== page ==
Ancestry, Land, Life, and Death.Posted: November 28, 2015
On November 25, 1999, my father died.
I didn’t really deal with it. We weren’t close, emotionally. We also lived 5 hours apart from each other and only saw each other a handful of times per year for the last 4 years of his life.
Before his death, he made sure my name was on the deed to his cottage, and he leased it to his friend for fifteen years, so I’d have time to grow the fuck up before having to take care of a property.
For the past few years I knew that once I regained possession, I would sell it. It’s so far away, and inconvenient. But after a year on the market, there have been no bites.
In the past few months, I’ve done some growing inward, outward, and through. I’m seeing the ways in which ancestry and progeny are part of a continuum and also how they are indistinct from one another. I’m seeing the ways in which land and plant and animal are all basically just different parts of a whole. I’m starting to see the ways that souls leave permanent marks.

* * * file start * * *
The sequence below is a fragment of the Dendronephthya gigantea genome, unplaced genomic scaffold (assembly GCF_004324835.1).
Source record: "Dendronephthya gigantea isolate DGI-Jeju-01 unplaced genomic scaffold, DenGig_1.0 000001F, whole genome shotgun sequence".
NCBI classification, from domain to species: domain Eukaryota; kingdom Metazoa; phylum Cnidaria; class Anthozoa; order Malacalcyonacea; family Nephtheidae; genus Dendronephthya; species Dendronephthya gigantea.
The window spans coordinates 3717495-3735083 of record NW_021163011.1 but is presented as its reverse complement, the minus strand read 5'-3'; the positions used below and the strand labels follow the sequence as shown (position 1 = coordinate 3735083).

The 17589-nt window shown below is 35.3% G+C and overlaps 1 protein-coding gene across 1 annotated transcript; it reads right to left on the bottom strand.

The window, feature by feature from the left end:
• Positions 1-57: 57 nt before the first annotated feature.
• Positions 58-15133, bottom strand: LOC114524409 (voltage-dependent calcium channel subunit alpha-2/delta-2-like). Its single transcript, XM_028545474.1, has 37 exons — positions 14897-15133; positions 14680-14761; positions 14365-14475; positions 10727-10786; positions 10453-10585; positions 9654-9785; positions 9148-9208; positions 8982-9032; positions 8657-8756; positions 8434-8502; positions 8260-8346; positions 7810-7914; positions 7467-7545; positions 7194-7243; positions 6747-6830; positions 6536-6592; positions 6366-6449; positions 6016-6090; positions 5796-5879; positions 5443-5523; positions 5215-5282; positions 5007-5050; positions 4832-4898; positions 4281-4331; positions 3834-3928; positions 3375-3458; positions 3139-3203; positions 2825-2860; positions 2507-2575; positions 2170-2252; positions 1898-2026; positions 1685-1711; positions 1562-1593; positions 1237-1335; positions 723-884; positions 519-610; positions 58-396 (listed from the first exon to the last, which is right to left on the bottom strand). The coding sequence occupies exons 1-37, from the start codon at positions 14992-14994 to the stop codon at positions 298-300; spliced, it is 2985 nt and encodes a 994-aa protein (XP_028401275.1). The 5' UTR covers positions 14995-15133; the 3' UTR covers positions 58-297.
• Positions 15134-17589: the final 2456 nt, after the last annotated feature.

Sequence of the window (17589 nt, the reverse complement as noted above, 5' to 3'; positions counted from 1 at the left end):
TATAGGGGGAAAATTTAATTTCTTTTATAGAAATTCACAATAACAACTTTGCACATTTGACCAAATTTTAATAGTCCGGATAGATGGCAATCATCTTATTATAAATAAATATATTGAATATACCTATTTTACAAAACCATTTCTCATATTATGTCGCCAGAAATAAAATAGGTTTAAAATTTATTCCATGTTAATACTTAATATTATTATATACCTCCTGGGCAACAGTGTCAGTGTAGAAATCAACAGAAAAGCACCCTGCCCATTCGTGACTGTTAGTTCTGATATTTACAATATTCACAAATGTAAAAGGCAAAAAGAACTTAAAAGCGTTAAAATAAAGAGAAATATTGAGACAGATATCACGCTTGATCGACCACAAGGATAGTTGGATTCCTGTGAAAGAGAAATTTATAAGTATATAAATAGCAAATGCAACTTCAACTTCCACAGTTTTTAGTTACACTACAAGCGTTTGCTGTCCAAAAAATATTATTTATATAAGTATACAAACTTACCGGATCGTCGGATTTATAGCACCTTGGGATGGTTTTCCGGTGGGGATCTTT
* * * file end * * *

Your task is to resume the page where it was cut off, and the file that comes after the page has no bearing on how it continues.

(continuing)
She came into my life at the time my father died. I have to deal with his death all over again, with this new perspective. But instead of it being a continuation of this end of life, I find myself welcoming my father into my heart. Back into my heart? Into my heart for the first time?
I suddenly feel that it would be a Great Tragedy to sell this land, handed down to me from my father.
We now have a relationship I can manage, I can understand it, where I failed to before. I feel comfort within it. I want to continue to nurture this relationship between me and my father and this land.
But where does that leave me with my living relatives? I feel uncomfortable with some among them. I don’t feel particular close to any, in that chummy way I read about, in that lay-down-our-lives-for-one-another way I see in movies. I don’t know how to pursue bonds that are satisfying. I don’t know how to move on from all the hurts.
I don’t trust them.
I don’t know how to reconcile my desire to honour ancestry and lineage with my lack of ability to connect more deeply with those who remain.
On this day: